A small Christian college in North Carolina (Franklin Graham's alma mater) just made the bold decision to require faculty and staff to agree with core biblical principles of traditional marriage and pro-life.
The decision has caused several members of Montreat College to not return after the school year closes in May. They say they cannot agree with the tenets, on grounds of not being "inclusive" or not wanting to be told what to believe.
This issue would not be imaginable 50 years ago, when signing a common pledge of belief would seem normal and good. But these days, the issues of homosexuality and abortion have seeped into the community of faith and are threatening to divide churches, schools, and families.
Here, Franklin Graham commends the school for taking an unpopular stance and putting the Bible first.
This instance underscores the power of the Supreme Court to make Christians' lives easy or hard in expressing their faith. Montreat's statement referenced religious institutions' current ability to make spiritual requirements, reports the Charlotte Observer:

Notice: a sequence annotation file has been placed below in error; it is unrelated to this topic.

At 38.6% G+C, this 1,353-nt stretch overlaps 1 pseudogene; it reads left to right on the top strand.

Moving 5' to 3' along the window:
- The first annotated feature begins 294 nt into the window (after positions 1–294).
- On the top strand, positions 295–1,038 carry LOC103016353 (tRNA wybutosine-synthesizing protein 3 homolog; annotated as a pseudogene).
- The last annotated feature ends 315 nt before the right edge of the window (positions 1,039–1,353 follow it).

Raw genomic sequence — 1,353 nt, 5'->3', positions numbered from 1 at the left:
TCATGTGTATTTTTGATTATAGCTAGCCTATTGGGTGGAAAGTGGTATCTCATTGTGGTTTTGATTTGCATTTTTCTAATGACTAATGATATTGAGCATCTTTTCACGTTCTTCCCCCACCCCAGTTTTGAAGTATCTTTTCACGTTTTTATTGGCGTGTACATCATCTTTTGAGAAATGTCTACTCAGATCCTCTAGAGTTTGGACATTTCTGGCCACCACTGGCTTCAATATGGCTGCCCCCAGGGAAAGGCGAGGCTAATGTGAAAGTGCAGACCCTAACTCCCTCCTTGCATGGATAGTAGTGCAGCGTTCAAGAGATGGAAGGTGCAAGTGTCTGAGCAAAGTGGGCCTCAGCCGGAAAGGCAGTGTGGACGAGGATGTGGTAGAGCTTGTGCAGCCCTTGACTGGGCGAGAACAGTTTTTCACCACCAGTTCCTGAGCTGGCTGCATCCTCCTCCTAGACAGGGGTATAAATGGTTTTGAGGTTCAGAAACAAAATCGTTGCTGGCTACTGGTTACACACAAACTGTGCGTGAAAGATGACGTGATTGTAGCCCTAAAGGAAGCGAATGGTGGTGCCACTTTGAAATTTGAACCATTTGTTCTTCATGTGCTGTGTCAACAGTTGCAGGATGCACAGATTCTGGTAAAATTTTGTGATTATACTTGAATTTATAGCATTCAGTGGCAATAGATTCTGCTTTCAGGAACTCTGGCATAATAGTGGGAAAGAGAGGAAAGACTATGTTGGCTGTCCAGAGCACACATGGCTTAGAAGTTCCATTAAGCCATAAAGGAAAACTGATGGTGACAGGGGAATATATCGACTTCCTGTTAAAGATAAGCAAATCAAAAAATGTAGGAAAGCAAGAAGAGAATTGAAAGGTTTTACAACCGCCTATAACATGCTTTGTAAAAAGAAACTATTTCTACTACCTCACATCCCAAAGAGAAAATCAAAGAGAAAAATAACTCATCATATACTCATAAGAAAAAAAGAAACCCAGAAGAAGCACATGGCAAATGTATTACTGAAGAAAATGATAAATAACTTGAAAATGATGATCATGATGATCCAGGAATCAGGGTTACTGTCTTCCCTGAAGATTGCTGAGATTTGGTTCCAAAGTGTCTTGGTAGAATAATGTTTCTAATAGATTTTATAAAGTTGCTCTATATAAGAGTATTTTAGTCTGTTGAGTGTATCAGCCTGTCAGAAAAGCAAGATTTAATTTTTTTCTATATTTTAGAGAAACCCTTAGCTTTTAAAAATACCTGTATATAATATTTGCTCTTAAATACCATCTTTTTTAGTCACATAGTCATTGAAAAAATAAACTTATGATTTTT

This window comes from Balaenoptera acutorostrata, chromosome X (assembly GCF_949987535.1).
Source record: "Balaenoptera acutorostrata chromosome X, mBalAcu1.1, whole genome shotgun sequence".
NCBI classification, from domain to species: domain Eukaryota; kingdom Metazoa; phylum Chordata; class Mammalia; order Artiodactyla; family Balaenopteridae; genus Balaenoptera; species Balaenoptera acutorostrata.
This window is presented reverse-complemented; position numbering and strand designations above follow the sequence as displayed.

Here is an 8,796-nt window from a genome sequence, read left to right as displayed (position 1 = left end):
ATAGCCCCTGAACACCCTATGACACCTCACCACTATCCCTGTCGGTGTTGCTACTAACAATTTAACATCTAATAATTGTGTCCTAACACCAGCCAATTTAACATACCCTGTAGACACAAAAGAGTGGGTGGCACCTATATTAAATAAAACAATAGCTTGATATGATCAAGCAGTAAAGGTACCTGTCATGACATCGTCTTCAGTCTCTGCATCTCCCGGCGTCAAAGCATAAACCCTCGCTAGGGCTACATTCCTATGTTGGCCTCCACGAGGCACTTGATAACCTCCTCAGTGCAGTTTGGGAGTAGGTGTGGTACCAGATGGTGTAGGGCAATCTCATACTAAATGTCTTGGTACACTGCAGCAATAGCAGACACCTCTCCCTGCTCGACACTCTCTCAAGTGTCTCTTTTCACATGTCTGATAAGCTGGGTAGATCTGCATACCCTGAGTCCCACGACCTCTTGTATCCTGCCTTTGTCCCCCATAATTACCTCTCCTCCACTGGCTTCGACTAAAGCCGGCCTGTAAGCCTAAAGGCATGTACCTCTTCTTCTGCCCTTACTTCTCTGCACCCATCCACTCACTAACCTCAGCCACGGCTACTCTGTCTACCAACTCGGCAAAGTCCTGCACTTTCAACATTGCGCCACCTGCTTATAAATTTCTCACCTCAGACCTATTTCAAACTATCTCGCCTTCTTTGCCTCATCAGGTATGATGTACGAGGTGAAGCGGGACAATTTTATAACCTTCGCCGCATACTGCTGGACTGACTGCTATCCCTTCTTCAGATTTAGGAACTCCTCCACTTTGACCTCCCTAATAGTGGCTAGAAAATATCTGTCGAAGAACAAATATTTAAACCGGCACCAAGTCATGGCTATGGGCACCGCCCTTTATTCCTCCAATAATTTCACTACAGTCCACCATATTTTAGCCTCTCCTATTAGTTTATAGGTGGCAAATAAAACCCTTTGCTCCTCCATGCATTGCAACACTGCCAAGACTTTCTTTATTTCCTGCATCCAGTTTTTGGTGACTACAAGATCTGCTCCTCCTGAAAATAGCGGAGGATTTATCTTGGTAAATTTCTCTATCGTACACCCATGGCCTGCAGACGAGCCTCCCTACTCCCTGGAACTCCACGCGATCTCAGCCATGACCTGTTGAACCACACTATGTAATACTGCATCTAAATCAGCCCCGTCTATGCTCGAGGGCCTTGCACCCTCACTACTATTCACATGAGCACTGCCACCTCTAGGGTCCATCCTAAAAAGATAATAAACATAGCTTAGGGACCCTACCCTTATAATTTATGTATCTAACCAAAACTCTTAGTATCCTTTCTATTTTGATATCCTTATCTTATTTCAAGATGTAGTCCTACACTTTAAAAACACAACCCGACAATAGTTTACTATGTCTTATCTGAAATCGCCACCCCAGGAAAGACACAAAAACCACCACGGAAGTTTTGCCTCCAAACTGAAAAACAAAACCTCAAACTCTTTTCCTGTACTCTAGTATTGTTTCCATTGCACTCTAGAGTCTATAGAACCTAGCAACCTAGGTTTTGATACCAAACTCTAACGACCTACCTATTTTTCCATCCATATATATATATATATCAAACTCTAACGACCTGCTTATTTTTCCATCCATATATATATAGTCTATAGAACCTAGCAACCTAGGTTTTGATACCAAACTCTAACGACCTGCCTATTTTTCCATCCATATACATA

“However, as a Christian institution of higher learning, U.S. law protects the freedom of religious educational institutions like ours to hire and employ ... based on sincerely held religious beliefs. These shared beliefs form the foundation of our Christian community.”
English teacher Corrie Greene, who refused to sign the covenant and will not be returning next year, embodies the spirit of a growing number of Christians who don't want adhere to a literal and communal understanding of the Bible.
“It says we must affirm and uphold the college’s specific spiritual stances in our full 24 hour/seven-day-a-week personal life,” said Greene, 44, who calls herself an evangelical Christian. “I can’t let somebody else write my personal testimony. In my faith, Christ is constantly showing me something new.”
To a more conservative group of Christians, "something new" should always be in line with the Scriptures. But this new wave of spirituality has melded with the culture's cry to "do what I want to do."
What do you think of Montreat's strong decision to put the Bible first, risking employee fallout? Share your thoughts in the Comments! Thank you!